“Our policy is that we do include photos of women in our books. All of our biographies and other titles have many photos of women inside,” the publishing house said in a statement to The Times of Israel. “We did not include photos of women in this cookbook as most of the authors did not want their photos included.”

None of Artscroll’s published cookbooks include photos of women – even those written by authors who have large social media presences. Most of the cookbooks published by Feldheim and Gefen, arguably the biggest kosher cookbook competitors, do feature photos of women.

From left to right: Leah Schapira, Esti Waldman, Victoria Dwek, Shaindy Menzer, and Renee Muller are the women of Between Carpools. (ESTIphotography for Between Carpools)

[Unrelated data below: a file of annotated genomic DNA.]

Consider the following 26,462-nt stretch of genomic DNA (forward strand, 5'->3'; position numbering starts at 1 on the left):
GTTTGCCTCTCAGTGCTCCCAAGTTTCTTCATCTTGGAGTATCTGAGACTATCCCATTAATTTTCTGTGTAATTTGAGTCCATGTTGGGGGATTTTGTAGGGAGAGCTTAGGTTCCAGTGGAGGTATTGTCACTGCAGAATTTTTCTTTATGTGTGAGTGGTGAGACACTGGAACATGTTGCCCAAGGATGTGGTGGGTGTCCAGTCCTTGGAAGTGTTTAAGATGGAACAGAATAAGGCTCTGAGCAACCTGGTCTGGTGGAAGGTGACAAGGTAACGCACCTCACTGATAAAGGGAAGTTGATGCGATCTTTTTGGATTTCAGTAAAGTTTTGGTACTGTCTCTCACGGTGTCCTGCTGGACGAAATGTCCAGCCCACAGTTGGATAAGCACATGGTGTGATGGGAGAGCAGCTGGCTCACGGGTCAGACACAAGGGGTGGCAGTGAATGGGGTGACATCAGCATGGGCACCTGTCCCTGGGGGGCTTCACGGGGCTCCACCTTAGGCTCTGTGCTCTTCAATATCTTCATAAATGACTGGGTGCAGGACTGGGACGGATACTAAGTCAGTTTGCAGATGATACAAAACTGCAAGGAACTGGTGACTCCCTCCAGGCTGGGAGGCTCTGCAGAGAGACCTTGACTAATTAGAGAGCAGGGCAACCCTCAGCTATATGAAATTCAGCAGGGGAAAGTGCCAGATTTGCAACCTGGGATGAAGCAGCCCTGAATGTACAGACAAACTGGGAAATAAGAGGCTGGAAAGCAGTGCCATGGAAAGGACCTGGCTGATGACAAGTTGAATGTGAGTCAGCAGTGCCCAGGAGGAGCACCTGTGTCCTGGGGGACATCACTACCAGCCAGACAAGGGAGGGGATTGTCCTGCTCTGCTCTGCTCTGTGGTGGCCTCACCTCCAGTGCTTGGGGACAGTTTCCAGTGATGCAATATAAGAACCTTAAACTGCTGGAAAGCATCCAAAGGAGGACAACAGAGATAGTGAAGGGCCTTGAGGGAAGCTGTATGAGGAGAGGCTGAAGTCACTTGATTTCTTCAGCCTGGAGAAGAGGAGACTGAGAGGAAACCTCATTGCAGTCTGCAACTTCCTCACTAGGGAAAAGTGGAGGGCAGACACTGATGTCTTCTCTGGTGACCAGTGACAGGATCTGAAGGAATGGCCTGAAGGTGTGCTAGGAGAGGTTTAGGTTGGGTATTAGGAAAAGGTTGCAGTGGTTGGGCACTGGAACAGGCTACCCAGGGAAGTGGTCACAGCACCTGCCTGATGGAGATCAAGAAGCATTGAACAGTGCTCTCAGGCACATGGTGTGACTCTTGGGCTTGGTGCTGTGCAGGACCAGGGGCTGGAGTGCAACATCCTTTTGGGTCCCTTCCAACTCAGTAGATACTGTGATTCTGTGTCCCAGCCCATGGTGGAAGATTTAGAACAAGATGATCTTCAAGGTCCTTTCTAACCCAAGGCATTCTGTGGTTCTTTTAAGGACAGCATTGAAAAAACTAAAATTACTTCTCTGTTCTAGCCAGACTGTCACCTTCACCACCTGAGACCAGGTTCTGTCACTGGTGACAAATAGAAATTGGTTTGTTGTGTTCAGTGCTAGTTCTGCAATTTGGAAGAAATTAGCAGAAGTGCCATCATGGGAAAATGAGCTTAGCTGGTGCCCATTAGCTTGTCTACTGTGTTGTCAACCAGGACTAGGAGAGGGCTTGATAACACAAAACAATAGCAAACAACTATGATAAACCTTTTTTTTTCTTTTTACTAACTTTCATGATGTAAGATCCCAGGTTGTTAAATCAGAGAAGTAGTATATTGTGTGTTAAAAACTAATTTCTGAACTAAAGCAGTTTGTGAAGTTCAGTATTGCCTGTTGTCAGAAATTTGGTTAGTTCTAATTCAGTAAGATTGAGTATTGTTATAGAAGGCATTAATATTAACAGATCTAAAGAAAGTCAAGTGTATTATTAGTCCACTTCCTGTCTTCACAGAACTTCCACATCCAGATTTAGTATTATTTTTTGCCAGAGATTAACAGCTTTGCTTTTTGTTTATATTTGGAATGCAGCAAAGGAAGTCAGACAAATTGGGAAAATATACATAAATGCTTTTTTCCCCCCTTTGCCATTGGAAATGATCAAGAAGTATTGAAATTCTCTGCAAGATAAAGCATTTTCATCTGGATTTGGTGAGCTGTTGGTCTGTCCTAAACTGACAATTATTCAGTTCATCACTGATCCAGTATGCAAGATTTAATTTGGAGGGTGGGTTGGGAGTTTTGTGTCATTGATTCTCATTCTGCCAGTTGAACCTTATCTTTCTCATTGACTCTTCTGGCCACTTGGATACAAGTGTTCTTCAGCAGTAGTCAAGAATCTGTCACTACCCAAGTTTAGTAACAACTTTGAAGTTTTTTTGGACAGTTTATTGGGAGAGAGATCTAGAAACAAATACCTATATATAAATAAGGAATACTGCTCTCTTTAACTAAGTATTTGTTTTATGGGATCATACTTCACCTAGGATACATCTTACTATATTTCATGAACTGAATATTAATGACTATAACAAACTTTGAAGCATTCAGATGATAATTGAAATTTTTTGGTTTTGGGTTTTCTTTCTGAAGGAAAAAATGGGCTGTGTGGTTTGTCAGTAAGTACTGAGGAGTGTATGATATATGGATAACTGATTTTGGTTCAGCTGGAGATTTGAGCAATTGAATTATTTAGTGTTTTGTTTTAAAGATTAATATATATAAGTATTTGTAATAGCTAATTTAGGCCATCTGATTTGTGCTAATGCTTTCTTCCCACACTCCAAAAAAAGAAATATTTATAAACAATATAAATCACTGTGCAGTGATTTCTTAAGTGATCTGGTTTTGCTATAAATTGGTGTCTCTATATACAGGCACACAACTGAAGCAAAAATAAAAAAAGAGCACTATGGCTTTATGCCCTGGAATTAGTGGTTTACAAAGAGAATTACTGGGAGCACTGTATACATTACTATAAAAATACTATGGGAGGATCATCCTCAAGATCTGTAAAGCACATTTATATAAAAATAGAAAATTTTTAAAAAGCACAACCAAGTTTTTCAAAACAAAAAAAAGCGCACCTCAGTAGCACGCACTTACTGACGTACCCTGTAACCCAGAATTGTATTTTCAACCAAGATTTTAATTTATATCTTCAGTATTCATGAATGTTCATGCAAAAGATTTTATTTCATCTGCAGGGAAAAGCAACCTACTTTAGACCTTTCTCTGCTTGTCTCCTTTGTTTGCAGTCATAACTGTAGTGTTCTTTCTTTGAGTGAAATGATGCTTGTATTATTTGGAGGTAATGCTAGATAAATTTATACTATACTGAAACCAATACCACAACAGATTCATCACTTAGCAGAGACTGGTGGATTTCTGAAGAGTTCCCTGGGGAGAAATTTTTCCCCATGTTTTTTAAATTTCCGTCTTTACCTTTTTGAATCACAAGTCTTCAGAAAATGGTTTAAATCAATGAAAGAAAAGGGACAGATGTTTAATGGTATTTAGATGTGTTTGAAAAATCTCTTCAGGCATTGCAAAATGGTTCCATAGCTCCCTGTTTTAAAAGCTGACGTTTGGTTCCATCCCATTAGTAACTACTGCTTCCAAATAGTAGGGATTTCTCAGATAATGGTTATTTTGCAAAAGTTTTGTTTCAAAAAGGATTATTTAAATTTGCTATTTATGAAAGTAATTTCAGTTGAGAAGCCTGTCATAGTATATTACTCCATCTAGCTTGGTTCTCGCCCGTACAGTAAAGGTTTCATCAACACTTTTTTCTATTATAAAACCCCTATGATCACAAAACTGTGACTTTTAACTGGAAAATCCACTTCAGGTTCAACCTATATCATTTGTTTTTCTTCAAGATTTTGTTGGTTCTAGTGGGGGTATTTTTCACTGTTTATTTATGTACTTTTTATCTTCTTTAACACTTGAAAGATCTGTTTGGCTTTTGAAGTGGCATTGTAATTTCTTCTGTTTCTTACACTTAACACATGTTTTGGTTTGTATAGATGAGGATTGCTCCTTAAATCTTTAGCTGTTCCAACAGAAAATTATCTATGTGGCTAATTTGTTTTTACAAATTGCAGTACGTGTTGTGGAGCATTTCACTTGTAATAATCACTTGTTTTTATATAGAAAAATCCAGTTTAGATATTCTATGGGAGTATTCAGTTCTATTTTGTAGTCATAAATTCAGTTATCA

Fishbein said she felt she was unfairly targeted by the criticism of “Best of Kosher” when she did not make the decision or put together the cookbook.

“I ended up becoming at the forefront of the firestorm of that criticism,” she said. She said she was taken aback by the outrage, “because it was never a discussion for me” in the past. Fishbein said she is not in any way ultra-Orthodox, but her face does not appear in any of her past cookbooks purely “as a design decision… because putting people in books dates them.”

Fishbein said she is fully in favor of those ultra-Orthodox women who fight to see themselves represented in Jewish media, but also supports those contributors who have chosen not to become public figures.

“I understand the issue, I understand the importance of the issue, and why this might be the moment when people just can’t look the other way anymore,” she said. “And I agree with that, and I’m on board with that.”